The tourist office is run from the shop Docucentro Israel by owner Gladys Nolasco (tel. 504/754-7150 or 504/9885-9635, glaisra7 [at] yahoo [dot] com), who has a folder of information (also available at Guancascos in Gracias ) about trips to the nearby “enchanted” canyon, the waterfall “of the guitar playing elves,” and the Reserva Biológica Opalaca, among other places, as well as information on the nearby village of Erandique .
Well-run day trips, with food and all, run US$25 for one person, US$16 per person for two, and $14 per person for three or more, but they are very happy to tell you how to get to places on your own. Tours by horseback can also be arranged for just a few dollars more.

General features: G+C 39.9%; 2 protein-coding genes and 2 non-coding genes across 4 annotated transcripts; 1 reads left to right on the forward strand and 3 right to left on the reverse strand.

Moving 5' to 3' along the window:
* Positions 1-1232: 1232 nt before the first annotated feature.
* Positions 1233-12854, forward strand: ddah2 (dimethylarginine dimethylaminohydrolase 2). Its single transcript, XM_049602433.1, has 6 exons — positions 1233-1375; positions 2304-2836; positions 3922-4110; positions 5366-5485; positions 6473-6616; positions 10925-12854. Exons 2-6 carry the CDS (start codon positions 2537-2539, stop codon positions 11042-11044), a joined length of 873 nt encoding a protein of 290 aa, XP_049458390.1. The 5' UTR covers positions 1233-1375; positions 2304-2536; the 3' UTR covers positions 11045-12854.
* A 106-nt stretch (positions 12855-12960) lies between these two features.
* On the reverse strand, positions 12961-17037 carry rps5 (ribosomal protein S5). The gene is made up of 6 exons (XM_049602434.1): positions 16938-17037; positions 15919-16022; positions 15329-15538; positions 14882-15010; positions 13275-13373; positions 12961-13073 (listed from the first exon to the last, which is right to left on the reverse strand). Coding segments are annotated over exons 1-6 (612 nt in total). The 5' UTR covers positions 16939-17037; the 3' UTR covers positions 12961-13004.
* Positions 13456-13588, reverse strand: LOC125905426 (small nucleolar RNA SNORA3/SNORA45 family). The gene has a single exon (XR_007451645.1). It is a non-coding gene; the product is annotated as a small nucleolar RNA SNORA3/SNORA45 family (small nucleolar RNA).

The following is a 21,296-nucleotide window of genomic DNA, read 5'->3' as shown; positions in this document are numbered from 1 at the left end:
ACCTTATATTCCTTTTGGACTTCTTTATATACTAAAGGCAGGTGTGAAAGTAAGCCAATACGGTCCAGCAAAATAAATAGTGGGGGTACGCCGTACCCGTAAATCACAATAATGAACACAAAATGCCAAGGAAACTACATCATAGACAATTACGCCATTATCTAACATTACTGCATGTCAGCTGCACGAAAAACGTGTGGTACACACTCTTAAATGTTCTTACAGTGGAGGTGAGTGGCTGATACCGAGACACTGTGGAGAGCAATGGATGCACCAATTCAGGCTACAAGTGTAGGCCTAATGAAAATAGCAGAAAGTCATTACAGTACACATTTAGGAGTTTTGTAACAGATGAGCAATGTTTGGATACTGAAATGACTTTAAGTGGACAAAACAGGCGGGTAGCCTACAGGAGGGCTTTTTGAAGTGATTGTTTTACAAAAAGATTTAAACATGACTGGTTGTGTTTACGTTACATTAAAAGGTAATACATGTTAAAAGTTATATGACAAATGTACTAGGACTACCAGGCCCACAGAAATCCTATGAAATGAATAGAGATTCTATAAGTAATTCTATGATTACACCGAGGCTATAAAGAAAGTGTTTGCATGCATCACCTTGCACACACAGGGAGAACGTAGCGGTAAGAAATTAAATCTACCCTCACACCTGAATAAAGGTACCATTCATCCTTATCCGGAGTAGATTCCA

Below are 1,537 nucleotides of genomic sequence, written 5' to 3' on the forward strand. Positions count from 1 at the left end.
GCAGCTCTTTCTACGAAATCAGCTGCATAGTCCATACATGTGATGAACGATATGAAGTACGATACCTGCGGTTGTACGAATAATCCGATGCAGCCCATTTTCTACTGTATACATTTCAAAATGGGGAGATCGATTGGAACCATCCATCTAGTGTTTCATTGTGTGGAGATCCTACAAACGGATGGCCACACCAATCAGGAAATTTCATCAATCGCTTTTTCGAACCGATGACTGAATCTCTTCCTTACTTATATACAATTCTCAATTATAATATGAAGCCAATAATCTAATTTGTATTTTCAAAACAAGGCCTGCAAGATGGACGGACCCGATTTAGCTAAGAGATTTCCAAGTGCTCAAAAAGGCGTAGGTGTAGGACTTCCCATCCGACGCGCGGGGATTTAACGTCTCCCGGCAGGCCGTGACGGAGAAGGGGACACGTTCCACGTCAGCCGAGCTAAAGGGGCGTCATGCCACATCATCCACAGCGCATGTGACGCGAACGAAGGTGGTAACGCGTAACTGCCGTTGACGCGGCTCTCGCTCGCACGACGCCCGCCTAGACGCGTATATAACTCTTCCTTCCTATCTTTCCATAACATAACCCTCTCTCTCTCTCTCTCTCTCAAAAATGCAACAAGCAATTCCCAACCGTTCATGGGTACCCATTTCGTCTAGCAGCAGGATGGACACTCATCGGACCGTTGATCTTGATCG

Also nearby are some natural pools (not hot really, more like lukewarm, but still nice, US$1), coffee plantations, and a clay tile–making place (you can make your own tile, but you won’t have time to fire it unless you stick around for a few days).
Guides can take you pretty much anywhere you fancy, including to the top of Congolón or Piedra Parada of Lempira fame. These tours are best arranged at least a day in advance. Gladys can help arrange horseback rides and even bicycle rentals.
If you just have an hour or two to spend in San Juan , Gladys can arrange for you to watch a toasting and have a tasting of locally grown coffee, or see a demonstration of clay pottery being made, each for US$1.50.